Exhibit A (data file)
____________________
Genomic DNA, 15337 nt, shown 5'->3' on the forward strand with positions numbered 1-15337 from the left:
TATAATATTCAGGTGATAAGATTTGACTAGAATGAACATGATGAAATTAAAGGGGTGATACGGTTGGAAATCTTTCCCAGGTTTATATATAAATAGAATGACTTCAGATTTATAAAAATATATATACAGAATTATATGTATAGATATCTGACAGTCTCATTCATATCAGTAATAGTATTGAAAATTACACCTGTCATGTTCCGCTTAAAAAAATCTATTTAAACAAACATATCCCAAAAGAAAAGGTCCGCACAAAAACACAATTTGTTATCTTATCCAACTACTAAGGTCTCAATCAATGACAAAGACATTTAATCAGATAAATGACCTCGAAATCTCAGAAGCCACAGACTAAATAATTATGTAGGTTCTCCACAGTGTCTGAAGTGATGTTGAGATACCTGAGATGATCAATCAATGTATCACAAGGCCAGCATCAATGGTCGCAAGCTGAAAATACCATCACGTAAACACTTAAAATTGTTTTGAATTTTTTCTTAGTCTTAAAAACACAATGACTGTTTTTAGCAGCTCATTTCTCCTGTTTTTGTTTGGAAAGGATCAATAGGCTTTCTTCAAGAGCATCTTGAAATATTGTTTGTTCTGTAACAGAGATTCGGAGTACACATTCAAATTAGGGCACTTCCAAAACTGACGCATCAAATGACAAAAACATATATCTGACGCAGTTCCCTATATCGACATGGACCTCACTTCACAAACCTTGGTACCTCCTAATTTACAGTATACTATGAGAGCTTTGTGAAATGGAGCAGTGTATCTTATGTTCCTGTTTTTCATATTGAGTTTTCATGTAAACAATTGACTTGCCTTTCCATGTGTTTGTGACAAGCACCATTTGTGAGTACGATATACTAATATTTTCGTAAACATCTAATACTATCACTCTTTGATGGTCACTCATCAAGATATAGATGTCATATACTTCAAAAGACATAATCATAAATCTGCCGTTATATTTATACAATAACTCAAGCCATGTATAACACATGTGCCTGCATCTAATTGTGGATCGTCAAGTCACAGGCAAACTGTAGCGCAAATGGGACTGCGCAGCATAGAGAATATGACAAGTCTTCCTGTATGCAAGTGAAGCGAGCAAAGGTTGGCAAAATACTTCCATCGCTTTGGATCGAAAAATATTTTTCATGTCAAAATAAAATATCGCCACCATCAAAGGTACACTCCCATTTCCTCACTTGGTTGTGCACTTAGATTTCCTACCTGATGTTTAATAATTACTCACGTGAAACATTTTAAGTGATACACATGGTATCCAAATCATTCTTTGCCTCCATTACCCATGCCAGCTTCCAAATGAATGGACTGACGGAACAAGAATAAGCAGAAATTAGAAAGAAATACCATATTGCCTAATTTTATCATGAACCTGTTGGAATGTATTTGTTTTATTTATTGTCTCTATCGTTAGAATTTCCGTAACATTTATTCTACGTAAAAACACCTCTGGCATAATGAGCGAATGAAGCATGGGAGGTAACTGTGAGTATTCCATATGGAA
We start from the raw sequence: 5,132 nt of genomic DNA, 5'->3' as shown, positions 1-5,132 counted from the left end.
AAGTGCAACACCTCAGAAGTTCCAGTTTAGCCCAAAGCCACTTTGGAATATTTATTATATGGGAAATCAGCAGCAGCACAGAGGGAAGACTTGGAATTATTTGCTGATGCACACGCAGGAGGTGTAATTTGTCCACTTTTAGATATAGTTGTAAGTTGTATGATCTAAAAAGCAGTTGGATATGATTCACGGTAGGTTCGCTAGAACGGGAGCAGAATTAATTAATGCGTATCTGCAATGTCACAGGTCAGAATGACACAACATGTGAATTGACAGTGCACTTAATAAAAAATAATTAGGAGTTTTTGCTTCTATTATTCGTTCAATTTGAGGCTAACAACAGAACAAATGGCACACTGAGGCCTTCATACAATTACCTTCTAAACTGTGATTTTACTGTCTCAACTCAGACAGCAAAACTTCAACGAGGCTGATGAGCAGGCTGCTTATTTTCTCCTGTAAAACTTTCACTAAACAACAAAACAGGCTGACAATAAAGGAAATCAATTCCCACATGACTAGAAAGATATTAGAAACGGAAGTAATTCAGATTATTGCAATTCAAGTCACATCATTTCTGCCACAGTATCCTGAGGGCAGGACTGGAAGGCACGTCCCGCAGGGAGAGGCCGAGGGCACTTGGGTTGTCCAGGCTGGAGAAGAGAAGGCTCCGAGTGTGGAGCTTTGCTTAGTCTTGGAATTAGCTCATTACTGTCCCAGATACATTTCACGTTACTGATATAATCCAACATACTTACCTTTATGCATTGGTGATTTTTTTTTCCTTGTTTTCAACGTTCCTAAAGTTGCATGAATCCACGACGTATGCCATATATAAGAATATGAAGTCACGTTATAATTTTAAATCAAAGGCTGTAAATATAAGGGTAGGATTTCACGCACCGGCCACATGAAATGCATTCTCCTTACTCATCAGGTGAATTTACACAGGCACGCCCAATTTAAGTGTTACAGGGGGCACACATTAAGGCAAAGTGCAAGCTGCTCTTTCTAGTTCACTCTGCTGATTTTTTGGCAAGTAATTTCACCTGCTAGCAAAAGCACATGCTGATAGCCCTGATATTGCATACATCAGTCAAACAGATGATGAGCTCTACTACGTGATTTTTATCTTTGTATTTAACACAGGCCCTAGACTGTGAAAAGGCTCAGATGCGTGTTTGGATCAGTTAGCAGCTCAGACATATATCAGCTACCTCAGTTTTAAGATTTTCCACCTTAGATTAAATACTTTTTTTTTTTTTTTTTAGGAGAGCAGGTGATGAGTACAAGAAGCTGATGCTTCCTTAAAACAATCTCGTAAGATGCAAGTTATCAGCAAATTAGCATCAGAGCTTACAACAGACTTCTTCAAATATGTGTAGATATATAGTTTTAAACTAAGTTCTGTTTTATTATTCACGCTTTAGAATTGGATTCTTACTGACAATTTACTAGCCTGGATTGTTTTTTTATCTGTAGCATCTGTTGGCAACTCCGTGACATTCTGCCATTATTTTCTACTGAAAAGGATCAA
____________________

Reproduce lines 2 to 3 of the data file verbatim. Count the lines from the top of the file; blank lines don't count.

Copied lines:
TATAATATTCAGGTGATAAGATTTGACTAGAATGAACATGATGAAATTAAAGGGGTGATACGGTTGGAAATCTTTCCCAGGTTTATATATAAATAGAATGACTTCAGATTTATAAAAATATATATACAGAATTATATGTATAGATATCTGACAGTCTCATTCATATCAGTAATAGTATTGAAAATTACACCTGTCATGTTCCGCTTAAAAAAATCTATTTAAACAAACATATCCCAAAAGAAAAGGTCCGCACAAAAACACAATTTGTTATCTTATCCAACTACTAAGGTCTCAATCAATGACAAAGACATTTAATCAGATAAATGACCTCGAAATCTCAGAAGCCACAGACTAAATAATTATGTAGGTTCTCCACAGTGTCTGAAGTGATGTTGAGATACCTGAGATGATCAATCAATGTATCACAAGGCCAGCATCAATGGTCGCAAGCTGAAAATACCATCACGTAAACACTTAAAATTGTTTTGAATTTTTTCTTAGTCTTAAAAACACAATGACTGTTTTTAGCAGCTCATTTCTCCTGTTTTTGTTTGGAAAGGATCAATAGGCTTTCTTCAAGAGCATCTTGAAATATTGTTTGTTCTGTAACAGAGATTCGGAGTACACATTCAAATTAGGGCACTTCCAAAACTGACGCATCAAATGACAAAAACATATATCTGACGCAGTTCCCTATATCGACATGGACCTCACTTCACAAACCTTGGTACCTCCTAATTTACAGTATACTATGAGAGCTTTGTGAAATGGAGCAGTGTATCTTATGTTCCTGTTTTTCATATTGAGTTTTCATGTAAACAATTGACTTGCCTTTCCATGTGTTTGTGACAAGCACCATTTGTGAGTACGATATACTAATATTTTCGTAAACATCTAATACTATCACTCTTTGATGGTCACTCATCAAGATATAGATGTCATATACTTCAAAAGACATAATCATAAATCTGCCGTTATATTTATACAATAACTCAAGCCATGTATAACACATGTGCCTGCATCTAATTGTGGATCGTCAAGTCACAGGCAAACTGTAGCGCAAATGGGACTGCGCAGCATAGAGAATATGACAAGTCTTCCTGTATGCAAGTGAAGCGAGCAAAGGTTGGCAAAATACTTCCATCGCTTTGGATCGAAAAATATTTTTCATGTCAAAATAAAATATCGCCACCATCAAAGGTACACTCCCATTTCCTCACTTGGTTGTGCACTTAGATTTCCTACCTGATGTTTAATAATTACTCACGTGAAACATTTTAAGTGATACACATGGTATCCAAATCATTCTTTGCCTCCATTACCCATGCCAGCTTCCAAATGAATGGACTGACGGAACAAGAATAAGCAGAAATTAGAAAGAAATACCATATTGCCTAATTTTATCATGAACCTGTTGGAATGTATTTGTTTTATTTATTGTCTCTATCGTTAGAATTTCCGTAACATTTATTCTACGTAAAAACACCTCTGGCATAATGAGCGAATGAAGCATGGGAGGTAACTGTGAGTATTCCATATGGAA
We start from the raw sequence: 5,132 nt of genomic DNA, 5'->3' as shown, positions 1-5,132 counted from the left end.